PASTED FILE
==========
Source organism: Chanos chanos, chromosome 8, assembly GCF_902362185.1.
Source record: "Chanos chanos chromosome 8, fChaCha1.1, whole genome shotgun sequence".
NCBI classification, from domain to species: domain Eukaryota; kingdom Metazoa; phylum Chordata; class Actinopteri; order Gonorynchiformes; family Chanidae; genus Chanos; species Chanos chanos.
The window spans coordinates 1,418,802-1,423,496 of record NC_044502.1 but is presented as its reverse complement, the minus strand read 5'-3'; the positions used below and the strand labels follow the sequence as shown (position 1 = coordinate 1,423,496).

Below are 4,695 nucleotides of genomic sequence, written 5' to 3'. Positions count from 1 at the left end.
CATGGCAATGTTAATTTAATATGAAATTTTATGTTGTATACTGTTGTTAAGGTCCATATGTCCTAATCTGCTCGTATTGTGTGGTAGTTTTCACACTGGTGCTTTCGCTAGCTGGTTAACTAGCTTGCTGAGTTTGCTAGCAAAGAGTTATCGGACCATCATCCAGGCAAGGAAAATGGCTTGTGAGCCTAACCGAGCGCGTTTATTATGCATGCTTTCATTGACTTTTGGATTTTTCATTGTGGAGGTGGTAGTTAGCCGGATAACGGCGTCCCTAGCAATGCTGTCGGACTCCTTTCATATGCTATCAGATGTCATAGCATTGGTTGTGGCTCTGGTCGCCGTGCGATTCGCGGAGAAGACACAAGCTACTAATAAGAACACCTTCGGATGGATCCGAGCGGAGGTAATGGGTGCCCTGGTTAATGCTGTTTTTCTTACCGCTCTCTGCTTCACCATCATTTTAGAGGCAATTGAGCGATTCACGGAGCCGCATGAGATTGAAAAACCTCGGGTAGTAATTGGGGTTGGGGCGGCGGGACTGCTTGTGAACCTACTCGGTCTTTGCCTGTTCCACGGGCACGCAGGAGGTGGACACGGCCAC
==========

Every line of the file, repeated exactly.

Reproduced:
Source organism: Chanos chanos, chromosome 8, assembly GCF_902362185.1.
Source record: "Chanos chanos chromosome 8, fChaCha1.1, whole genome shotgun sequence".
NCBI classification, from domain to species: domain Eukaryota; kingdom Metazoa; phylum Chordata; class Actinopteri; order Gonorynchiformes; family Chanidae; genus Chanos; species Chanos chanos.
The window spans coordinates 1,418,802-1,423,496 of record NC_044502.1 but is presented as its reverse complement, the minus strand read 5'-3'; the positions used below and the strand labels follow the sequence as shown (position 1 = coordinate 1,423,496).

Below are 4,695 nucleotides of genomic sequence, written 5' to 3'. Positions count from 1 at the left end.
CATGGCAATGTTAATTTAATATGAAATTTTATGTTGTATACTGTTGTTAAGGTCCATATGTCCTAATCTGCTCGTATTGTGTGGTAGTTTTCACACTGGTGCTTTCGCTAGCTGGTTAACTAGCTTGCTGAGTTTGCTAGCAAAGAGTTATCGGACCATCATCCAGGCAAGGAAAATGGCTTGTGAGCCTAACCGAGCGCGTTTATTATGCATGCTTTCATTGACTTTTGGATTTTTCATTGTGGAGGTGGTAGTTAGCCGGATAACGGCGTCCCTAGCAATGCTGTCGGACTCCTTTCATATGCTATCAGATGTCATAGCATTGGTTGTGGCTCTGGTCGCCGTGCGATTCGCGGAGAAGACACAAGCTACTAATAAGAACACCTTCGGATGGATCCGAGCGGAGGTAATGGGTGCCCTGGTTAATGCTGTTTTTCTTACCGCTCTCTGCTTCACCATCATTTTAGAGGCAATTGAGCGATTCACGGAGCCGCATGAGATTGAAAAACCTCGGGTAGTAATTGGGGTTGGGGCGGCGGGACTGCTTGTGAACCTACTCGGTCTTTGCCTGTTCCACGGGCACGCAGGAGGTGGACACGGCCAC